In 1860, a 38-year-old man was working for his father, a leather merchant. He kept books, drove wagons and handled hides for about $66 a month. Before this menial job, the man had failed as a soldier, a farmer and a real estate agent. Most of the people who knew him had written him off as a dud. Only eight years later, he was elected president of the United States. The man was Ulysses S. Grant.
Most of us are afraid of failing. We all face fears and anxieties every day, and the only way to overcome them and succeed is to recognize them and confront them directly.
Examine your fears in the light of day. Somehow they always seem worse at night. Ask yourself what might happen that you're afraid of — failure to complete a big project at work, for example, or rejection by someone. Then think of how you could prevent that failure.
Be on the lookout for behaviors and thoughts that add to your fear. Train yourself to change your patterns of action and thinking. Finally, pay attention to what you learn about failure as you confront it. Use the experience of facing and conquering your fear to confront and defeat the obstacles you face every day. Start looking at failure as an opportunity to avoid a future mistake.
Failure can be one more step on your road to success. You just have to turn it in a positive direction. It can strengthen your determination to overcome obstacles and can make you braver in the face of opposition. It can help you learn what you need to do in order to succeed. Failure can teach you to recognize your limitations and your strengths and encourage you to change your strategy.
Though everyone faces setbacks in life, few of us should call ourselves "losers." Part of success is dealing with, and ultimately overcoming, our failures. Keep your confidence and follow this advice:
Change your perspective. Don't think of every unsuccessful attempt as a failure. Almost no one succeeds at everything the first time. Most of us attain our goals only through repeated effort. Take the negativity out of failure by viewing it as a learning experience. Do your best to learn everything about what happened and why.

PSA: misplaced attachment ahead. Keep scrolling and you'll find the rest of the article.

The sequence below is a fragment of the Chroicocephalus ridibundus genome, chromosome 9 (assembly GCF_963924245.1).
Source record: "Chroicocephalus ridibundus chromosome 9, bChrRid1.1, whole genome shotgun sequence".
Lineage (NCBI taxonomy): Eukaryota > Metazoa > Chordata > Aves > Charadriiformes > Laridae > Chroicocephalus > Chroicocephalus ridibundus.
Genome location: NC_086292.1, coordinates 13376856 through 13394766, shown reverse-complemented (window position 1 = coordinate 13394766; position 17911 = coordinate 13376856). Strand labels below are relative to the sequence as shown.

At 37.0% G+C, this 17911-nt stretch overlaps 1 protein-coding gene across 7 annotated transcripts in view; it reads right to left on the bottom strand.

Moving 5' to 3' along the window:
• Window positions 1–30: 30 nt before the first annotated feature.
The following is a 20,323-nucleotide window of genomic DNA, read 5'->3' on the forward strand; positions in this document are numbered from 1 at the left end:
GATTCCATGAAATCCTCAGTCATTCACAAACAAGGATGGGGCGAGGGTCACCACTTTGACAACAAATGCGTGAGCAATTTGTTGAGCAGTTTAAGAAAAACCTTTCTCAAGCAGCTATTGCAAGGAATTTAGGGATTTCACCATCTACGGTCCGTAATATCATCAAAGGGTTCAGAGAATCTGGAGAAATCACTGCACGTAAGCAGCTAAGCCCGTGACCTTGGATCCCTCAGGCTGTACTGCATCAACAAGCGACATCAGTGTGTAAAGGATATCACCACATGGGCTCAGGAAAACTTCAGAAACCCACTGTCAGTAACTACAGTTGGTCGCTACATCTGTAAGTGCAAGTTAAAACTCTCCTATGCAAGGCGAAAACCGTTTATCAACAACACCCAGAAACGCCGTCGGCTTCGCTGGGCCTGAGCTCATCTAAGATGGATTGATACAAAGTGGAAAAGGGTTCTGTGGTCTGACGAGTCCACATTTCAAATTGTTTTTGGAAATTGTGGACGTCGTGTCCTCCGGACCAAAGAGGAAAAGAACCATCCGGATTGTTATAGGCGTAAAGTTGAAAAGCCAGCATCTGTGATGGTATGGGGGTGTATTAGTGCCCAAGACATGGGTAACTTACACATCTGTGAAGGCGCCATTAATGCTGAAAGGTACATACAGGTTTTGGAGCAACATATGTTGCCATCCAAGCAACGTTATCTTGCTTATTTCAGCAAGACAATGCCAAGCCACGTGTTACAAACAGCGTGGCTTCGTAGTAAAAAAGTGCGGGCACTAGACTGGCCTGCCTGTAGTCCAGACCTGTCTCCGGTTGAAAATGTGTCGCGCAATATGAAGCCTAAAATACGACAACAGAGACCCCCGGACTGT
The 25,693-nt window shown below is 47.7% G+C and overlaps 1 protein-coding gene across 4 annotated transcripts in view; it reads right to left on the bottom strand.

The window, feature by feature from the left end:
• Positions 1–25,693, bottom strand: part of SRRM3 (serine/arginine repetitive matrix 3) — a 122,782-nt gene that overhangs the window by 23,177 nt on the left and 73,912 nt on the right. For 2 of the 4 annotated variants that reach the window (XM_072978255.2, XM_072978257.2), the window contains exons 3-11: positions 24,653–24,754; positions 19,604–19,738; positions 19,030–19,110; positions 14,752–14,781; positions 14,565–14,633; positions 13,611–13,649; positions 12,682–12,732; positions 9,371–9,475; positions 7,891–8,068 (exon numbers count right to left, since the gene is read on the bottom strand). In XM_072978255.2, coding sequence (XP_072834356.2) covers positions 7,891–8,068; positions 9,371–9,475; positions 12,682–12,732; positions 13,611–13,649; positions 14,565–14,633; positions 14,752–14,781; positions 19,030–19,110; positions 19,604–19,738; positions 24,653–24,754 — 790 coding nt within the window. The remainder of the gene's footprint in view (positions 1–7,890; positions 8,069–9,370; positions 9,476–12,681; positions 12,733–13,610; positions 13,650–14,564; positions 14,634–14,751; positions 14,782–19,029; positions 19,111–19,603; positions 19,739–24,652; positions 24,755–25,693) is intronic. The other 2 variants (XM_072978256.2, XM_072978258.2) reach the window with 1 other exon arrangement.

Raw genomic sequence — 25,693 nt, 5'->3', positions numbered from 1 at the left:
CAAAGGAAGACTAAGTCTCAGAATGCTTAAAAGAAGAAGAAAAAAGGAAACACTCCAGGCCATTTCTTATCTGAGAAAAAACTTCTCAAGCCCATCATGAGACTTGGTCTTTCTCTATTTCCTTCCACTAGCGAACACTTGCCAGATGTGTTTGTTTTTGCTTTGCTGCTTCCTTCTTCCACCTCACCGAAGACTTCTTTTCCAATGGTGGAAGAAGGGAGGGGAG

Try new approaches. Persistence is important, but repeating the same actions over and over again, hoping that this time you'll succeed, probably won't get you any closer to your objective. Look at your previous unsuccessful efforts and decide what to change. Keep making adjustments, using your experience as a guide.
Define the problem better. Analyze the situation: what you want to achieve, what your strategy is, why it didn't work, and so on. Ask yourself if you're really viewing the problem correctly. If you need money, for example, one option is to increase revenue, but you could also try cutting expenses.
Don't be a perfectionist. You may have an idealized vision of what success will look and feel like. Though that can be motivational, it may not be realistic. Succeeding at one goal won't eliminate all your problems. Be clear on what will satisfy your objectives, and don't dwell on superficial details.
Don't label yourself. You may have failed, but you're not a failure until you stop trying. Think of yourself as someone still striving toward a goal, and you'll be better able to hang in there for the long haul.
Pick your battles. You've got to know when sticking to your position is going to be worth the time and energy, and when to back down in order to conserve your resources for the next confrontation. You don't have to succeed all the time to win in the end.
Don't play it too safe. In order to succeed, you've got to be willing to fail. The people around you will catch on to your risk aversion if you never take on a difficult project or an ambitious challenge.
Mackay's Moral: Some of the best lessons we ever learned, we learned from our mistakes and failures.
Harvey Mackay is a Minneapolis businessman. Contact him at 612-378-6202 or e-mail firstname.lastname@example.org.